The Philippines is a Pacific Rim nation of more than 7,000 islands. It has a diverse culinary culture influenced by local ingredients and other ethnic cuisines, most notably Chinese, Malay and Spanish.

“All of these factors come together to create an incredible fusion of flavors that while uniquely Filipino with its sour/sweet notes and indigenous ingredients, also incorporates flavors borrowed from other cuisines,” said Ryan Kukuruzovic, corporate chef, Wixon, St. Francis, Wisconsin. “This is what contributes to the appeal of Filipino flavors. They’re both novel and approachable.”

Beyond its rich mélange of flavors, interest in Filipino cuisine on the US food scene is being driven by several factors. First is the ethnic diversity of younger generations. US census data indicates America’s Pacific Island population is expected to increase 25 percent from 2013 to 2023. While at the same time, the Asian American population is projected to grow by 28 percent. Second, consumer demand for global flavors both in foodservice and consumer packaged goods continues to expand, especially for Asian flavors. According to a 2018 Lightspeed/Mintel survey, American consumers prefer Southeast Asian cuisine more than Latin and African cuisines and 75 percent of Southeast Asian consumers are seeking out food of their own ethnic heritage.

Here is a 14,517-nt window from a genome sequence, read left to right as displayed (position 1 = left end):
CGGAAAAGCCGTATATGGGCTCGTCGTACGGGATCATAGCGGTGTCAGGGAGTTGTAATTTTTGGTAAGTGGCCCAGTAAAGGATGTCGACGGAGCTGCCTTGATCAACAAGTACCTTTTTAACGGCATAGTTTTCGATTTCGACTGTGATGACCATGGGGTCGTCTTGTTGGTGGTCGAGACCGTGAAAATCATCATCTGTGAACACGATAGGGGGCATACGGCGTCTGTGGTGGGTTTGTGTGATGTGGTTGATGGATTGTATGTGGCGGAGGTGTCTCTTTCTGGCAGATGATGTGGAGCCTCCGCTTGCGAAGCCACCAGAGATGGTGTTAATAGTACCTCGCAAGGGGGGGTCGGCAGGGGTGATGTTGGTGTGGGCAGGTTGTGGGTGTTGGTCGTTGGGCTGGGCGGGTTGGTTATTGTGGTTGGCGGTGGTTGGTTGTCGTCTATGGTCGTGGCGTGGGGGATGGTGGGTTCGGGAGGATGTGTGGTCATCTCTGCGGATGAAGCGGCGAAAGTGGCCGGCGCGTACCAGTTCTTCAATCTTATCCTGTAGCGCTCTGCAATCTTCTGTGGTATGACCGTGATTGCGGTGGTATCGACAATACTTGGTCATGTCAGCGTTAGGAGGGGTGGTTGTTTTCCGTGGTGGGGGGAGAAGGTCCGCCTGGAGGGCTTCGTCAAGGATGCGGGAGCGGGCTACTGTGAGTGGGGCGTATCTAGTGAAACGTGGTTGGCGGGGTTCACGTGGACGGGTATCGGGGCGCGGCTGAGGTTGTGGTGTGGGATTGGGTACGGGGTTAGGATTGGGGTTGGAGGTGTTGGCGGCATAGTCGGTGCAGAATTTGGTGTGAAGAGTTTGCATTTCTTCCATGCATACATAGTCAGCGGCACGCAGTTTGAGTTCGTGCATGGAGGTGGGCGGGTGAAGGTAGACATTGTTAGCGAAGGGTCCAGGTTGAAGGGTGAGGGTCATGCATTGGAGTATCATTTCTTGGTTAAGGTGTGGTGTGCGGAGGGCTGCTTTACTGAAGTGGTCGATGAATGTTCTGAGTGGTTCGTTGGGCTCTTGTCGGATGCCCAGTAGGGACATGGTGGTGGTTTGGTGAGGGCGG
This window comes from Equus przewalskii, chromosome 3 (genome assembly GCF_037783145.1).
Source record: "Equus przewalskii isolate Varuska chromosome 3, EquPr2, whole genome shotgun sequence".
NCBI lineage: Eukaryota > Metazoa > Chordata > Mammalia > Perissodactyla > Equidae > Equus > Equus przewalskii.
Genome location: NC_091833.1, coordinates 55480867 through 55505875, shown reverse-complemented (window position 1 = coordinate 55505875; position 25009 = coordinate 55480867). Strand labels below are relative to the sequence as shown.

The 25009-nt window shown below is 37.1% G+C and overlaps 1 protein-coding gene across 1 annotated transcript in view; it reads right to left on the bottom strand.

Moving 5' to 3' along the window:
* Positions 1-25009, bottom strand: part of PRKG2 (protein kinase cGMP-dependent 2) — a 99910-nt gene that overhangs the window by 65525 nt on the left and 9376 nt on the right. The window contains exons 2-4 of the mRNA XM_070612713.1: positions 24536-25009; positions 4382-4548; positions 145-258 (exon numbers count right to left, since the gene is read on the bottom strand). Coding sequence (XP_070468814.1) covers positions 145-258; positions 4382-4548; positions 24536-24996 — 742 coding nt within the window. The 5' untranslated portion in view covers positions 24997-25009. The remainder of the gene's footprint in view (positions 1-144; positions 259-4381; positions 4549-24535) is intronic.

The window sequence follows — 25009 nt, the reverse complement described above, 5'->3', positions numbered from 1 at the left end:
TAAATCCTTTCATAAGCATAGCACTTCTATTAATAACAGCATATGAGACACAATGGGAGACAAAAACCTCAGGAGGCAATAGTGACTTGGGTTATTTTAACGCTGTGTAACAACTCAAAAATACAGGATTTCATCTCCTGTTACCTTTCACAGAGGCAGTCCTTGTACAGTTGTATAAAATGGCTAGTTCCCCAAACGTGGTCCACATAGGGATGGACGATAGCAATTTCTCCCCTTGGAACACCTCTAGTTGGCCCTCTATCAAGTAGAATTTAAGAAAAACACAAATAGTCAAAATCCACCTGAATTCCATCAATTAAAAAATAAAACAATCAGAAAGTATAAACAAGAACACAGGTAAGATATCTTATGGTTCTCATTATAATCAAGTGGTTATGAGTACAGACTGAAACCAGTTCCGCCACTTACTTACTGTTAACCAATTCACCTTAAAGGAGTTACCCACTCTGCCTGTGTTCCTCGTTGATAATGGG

Looking specifically at the rising interest in Filipino foods, Google Trend data shows Americans are searching Google for Filipino food more today than in the past decade.

“All of these indicators point to an unmet demand for Filipino flavors in the market,” said Becca Henrickson, marketing manager at Wixon. “Pacific Island cuisines are also primarily dairy- and gluten-free, which adds another layer of appeal among consumers following these dietary patterns. Our innovation team sees unlimited opportunities to incorporate Filipino flavors into products across the health and wellness spectrum, as well as into savory snacks and meal solutions.” 

One of the more popular dishes is Philippine adobo, which is considered the unofficial national dish. It is a cooking process as well as a flavor profile, as it involves marinating protein — beef, chicken or pork — in a sauce based on vinegar and seasonings such as soy sauce, black pepper, garlic and bay leaves. The protein is then browned in oil and transferred back to the marinade for a lengthy simmering. The sauce gets reduced while the protein tenderizes. The stew-like mixture is typically served over a bed of rice or with another traditional starch.

In addition to vinegar and soy sauce, other key Filipino flavors are banana, calamansi lime, coconut, mango, tomato and ube. Some other popular Filipino dishes include Bistek, which is flattened sirloin coated in seasoned breadcrumbs and fried. It is often topped with grilled onions and soy sauce. Kaldereta is a traditional goat meat stew but has evolved over time to be made with beef, chicken or pork. The meat gets stewed with vegetables, such as bell peppers, olives and tomatoes, and liver paste. The latter contributes a metallic iron taste intended to counter the grassy flavor of goat. The stew is often finished with annatto seed, which gives it a vivid reddish-orange color without adding much flavor. Lechón is suckling pig or chicken that is spit roasted after being rubbed or marinated with a variety of spices. This is considered a Filipino delicacy and is starting to show up in high-end US restaurants. Sisig is a spicy dish made from parts of pig’s head and liver. The meat first marinades in vinegar to tenderize, then it gets seasoned with varied chili peppers and simmered for many hours. This is one of the hotter dishes in Filipino cuisine.